• NEF (RAW)
  • Auto bracketing
  • AF-area mode
  • Live view
  • AE/AF lock
  • AE lock only
  • AE lock (hold)
  • AF lock only
  • Auto focus (AF) on

The layout of the top panel packs a lot of functionality into a small area. The on/off switch surrounds the shutter-release button, so you're ready to shoot a split second after turning on the camera. The hand grip, in keeping with the small size of the lightweight body, is small but not so narrow that people with large hands will find it uncomfortable.

Nikon_D5200-mode dial shutter buttons.jpg
The dedicated movie record button sits right behind the shutter-release button. Next to it are the information and exposure compensation buttons. When using the viewfinder, the information button simply turns the LCD on and off. In Live View mode, you use this button to switch to alternate views, including a movie record view (with an audio meter), no photo settings icons, and with a framing grid.

While holding down the exposure compensation button, you turn the thumb dial to adjust this setting. The release mode button behind it launches a menu, which you have to navigate with the four-way control (you can't use the thumb dial).

Release mode menu:
  • Single frame
  • Continuous low
  • Continuous high
  • Self timer (10 seconds)
  • Delayed remote (2 seconds)
  • Quick-response remote
  • Quiet shutter release (mirror does not fold back down until you release the shutter button)
The mode dial, for the most part offers familiar manual positions (such as aperture- and shutter-priority modes) and popular scene modes, such as portrait, child and macro. In addition, next to full Auto mode it has an Auto (no flash) position, which allows you shoot in full Auto with the flash up, yet have it not fire.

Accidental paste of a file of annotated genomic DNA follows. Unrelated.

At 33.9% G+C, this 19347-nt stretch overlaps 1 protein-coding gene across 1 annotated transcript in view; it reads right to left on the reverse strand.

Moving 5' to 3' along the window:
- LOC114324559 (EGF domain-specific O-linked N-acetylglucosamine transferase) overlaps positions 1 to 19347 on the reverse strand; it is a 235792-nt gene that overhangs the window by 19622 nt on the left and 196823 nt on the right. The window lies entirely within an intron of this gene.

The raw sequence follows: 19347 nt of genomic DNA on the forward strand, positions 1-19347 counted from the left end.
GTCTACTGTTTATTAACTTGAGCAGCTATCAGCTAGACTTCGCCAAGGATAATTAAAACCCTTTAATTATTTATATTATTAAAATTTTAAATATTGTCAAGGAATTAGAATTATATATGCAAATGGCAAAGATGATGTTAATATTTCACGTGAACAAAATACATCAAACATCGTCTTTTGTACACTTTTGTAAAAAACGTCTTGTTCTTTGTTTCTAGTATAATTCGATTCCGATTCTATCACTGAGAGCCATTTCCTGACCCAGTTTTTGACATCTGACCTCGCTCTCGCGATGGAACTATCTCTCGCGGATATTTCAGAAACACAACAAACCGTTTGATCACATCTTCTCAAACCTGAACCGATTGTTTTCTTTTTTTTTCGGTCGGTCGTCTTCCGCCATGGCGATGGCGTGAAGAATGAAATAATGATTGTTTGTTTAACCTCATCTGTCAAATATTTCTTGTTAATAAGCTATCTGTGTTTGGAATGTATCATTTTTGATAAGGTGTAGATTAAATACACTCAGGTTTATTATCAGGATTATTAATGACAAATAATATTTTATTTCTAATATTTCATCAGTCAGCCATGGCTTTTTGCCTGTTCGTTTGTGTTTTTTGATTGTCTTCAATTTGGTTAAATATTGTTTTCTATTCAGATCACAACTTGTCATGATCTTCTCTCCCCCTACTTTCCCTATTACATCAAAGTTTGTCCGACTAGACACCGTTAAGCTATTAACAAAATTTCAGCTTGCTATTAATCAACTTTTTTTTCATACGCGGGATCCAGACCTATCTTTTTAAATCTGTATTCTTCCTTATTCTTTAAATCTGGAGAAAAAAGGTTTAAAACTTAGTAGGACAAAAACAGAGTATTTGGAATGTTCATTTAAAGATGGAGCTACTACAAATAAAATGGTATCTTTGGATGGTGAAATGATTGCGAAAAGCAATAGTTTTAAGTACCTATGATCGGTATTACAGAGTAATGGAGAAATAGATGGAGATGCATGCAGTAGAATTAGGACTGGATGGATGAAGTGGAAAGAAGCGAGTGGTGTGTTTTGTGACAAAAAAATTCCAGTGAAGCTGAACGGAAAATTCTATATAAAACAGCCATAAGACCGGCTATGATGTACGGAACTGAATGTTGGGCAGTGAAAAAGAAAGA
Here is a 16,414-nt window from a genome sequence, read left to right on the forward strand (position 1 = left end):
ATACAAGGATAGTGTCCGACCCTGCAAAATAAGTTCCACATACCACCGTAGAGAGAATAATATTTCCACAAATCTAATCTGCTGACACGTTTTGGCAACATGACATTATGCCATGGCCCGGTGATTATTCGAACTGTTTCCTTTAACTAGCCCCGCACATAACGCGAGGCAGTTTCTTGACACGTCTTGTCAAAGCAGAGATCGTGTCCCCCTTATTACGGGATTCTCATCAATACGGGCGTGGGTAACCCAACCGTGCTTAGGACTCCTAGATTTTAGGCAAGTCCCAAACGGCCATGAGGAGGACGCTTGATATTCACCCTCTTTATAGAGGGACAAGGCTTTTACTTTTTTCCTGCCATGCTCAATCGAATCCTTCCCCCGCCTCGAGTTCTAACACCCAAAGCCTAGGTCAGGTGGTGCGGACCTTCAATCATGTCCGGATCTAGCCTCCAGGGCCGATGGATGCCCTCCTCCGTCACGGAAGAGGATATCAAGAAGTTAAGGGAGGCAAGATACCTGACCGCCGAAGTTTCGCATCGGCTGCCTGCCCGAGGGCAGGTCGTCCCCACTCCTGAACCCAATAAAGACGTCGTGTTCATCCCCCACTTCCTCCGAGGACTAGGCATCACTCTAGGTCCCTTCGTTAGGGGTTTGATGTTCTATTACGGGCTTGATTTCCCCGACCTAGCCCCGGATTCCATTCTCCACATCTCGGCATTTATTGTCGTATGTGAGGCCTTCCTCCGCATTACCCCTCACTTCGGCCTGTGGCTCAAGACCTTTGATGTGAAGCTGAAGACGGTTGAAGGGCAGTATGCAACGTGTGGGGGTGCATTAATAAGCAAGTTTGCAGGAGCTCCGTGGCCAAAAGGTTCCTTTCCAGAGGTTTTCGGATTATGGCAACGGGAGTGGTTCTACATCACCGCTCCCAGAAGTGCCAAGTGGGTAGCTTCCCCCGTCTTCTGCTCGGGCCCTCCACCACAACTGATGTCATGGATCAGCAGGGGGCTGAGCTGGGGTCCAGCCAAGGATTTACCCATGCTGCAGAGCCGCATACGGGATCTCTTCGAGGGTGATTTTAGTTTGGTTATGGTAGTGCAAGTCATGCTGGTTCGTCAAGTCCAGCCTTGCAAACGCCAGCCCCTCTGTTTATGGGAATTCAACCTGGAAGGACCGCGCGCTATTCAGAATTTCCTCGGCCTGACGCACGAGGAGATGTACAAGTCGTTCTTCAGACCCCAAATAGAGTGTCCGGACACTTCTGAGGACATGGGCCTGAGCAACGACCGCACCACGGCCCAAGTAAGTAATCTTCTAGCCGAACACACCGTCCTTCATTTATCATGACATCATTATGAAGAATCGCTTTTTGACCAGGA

Turning Live View mode on and off is done with the switch that surrounds the mode dial.

The viewfinder is a pentamirror, and it's slightly smaller than what you get from higher-end SLRs, which use the better regarded pentaprism viewfinder.

The menu button to the left of the viewfinder takes you to the master list of menus: playback, shooting, custom settings, setup, retouch, and recent settings.

To the right of the viewfinder, the information edit button (not to be confused with the information display button atop the camera) takes you to a menu of small icons corresponding to 14 shooting menus. These icons appear at the bottom of the LCD when using the viewfinder; in Live View mode, the icons are overlaid on the preview image.

Information edit button menus:
  • Image quality
  • Image size
  • Auto bracketing
  • HDR (high dynamic range)
  • Active D-Lighting
  • White balance
  • ISO sensitivity
  • Picture Control
  • Focus mode
  • AF-area mode
  • Metering
  • Flash mode
  • Flash compensation
  • Exposure compensation

To the right of the information edit button is the AE-L/AF-L button for locking the focus and/or exposure.

AE-L/AF-L button menu:
  • AE/AF lock: Focus and exposure lock while button is pressed
  • AE lock only: Exposure locks while button is pressed
  • AE lock (hold): Exposure locks and remains locked until button is pressed a second time
  • AF lock only: Focus locks while button is pressed
  • AF-On: Button initiates auto focus (overriding shutter release button)

To the right of the AE-L/AF-L button sits the thumb dial, which quickens navigation, but as noted earlier, does not work with every menu.

The back panel offers typical and familiar buttons, such as playback and delete (trash). In addition, the zoom buttons serve to magnify the image in Live View mode and playback mode, and in addition to launch index views of thumbnails, plus calendar view. The question mark indicates that the zoom out button doubles as the help system; depending on the shooting mode and menu displayed, this will bring up an explanation of the shooting mode or setting, or offer a photography tip such as to use the flash or a faster shutter speed.